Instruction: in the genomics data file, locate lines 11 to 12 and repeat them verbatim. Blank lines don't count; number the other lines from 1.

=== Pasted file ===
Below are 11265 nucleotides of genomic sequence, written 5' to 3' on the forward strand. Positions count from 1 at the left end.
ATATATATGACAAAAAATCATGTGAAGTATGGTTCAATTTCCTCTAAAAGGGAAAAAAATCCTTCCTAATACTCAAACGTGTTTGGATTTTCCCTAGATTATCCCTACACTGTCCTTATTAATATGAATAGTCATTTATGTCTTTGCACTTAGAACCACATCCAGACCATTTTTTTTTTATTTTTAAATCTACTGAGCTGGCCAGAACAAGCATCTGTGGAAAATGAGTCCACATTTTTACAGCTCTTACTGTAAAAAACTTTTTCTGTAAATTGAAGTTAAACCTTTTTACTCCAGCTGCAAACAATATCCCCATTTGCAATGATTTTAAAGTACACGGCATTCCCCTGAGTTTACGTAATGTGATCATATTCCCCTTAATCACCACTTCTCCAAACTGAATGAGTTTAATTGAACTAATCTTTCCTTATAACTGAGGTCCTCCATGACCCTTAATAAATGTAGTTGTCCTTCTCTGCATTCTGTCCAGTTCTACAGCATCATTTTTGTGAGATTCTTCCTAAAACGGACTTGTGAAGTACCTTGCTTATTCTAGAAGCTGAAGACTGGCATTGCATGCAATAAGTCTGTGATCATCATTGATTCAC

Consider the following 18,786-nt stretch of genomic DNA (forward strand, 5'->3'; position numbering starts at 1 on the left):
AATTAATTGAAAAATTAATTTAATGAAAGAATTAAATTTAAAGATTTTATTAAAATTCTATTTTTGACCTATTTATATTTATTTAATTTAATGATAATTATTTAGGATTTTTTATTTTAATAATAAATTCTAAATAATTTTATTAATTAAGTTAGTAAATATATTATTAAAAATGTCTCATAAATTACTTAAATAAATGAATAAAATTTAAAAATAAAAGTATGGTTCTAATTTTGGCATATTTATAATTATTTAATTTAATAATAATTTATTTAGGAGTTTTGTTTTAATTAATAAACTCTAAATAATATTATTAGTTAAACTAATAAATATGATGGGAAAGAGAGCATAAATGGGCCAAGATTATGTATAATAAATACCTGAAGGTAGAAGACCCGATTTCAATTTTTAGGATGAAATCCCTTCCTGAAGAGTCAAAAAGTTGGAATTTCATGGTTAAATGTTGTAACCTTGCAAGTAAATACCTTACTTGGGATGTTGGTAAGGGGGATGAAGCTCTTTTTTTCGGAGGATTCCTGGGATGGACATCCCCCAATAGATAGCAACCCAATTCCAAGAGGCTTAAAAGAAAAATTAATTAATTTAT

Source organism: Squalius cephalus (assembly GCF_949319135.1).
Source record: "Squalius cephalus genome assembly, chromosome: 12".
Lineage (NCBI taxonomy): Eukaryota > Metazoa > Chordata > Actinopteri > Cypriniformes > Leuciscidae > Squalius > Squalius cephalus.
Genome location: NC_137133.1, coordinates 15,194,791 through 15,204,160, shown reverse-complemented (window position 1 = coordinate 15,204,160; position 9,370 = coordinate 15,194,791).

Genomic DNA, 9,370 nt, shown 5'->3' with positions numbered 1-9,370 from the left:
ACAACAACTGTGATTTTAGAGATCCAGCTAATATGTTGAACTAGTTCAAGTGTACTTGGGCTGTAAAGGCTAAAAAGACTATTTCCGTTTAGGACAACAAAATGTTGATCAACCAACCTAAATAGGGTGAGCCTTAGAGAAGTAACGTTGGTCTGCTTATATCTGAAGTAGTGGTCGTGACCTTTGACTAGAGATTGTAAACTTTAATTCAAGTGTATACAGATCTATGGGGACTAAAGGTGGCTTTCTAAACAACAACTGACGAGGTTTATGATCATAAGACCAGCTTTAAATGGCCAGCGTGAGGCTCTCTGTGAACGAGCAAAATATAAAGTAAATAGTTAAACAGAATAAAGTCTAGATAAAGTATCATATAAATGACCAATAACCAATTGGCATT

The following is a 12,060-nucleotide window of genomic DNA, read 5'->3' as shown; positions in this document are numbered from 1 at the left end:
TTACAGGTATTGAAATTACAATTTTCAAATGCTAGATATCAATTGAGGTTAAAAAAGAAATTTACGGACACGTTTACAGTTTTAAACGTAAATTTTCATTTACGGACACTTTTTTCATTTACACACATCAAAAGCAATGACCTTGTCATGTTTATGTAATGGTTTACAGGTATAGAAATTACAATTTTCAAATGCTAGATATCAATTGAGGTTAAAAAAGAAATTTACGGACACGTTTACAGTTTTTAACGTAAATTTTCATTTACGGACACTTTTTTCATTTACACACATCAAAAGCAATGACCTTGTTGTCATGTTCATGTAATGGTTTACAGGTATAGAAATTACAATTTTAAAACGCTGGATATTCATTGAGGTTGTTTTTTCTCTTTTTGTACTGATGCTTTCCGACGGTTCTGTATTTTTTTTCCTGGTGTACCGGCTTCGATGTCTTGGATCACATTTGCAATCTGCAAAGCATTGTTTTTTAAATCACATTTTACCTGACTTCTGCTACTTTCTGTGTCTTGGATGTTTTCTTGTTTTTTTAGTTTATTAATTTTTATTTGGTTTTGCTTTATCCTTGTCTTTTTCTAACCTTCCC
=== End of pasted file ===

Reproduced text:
The following is a 12,060-nucleotide window of genomic DNA, read 5'->3' as shown; positions in this document are numbered from 1 at the left end:
TTACAGGTATTGAAATTACAATTTTCAAATGCTAGATATCAATTGAGGTTAAAAAAGAAATTTACGGACACGTTTACAGTTTTAAACGTAAATTTTCATTTACGGACACTTTTTTCATTTACACACATCAAAAGCAATGACCTTGTCATGTTTATGTAATGGTTTACAGGTATAGAAATTACAATTTTCAAATGCTAGATATCAATTGAGGTTAAAAAAGAAATTTACGGACACGTTTACAGTTTTTAACGTAAATTTTCATTTACGGACACTTTTTTCATTTACACACATCAAAAGCAATGACCTTGTTGTCATGTTCATGTAATGGTTTACAGGTATAGAAATTACAATTTTAAAACGCTGGATATTCATTGAGGTTGTTTTTTCTCTTTTTGTACTGATGCTTTCCGACGGTTCTGTATTTTTTTTCCTGGTGTACCGGCTTCGATGTCTTGGATCACATTTGCAATCTGCAAAGCATTGTTTTTTAAATCACATTTTACCTGACTTCTGCTACTTTCTGTGTCTTGGATGTTTTCTTGTTTTTTTAGTTTATTAATTTTTATTTGGTTTTGCTTTATCCTTGTCTTTTTCTAACCTTCCC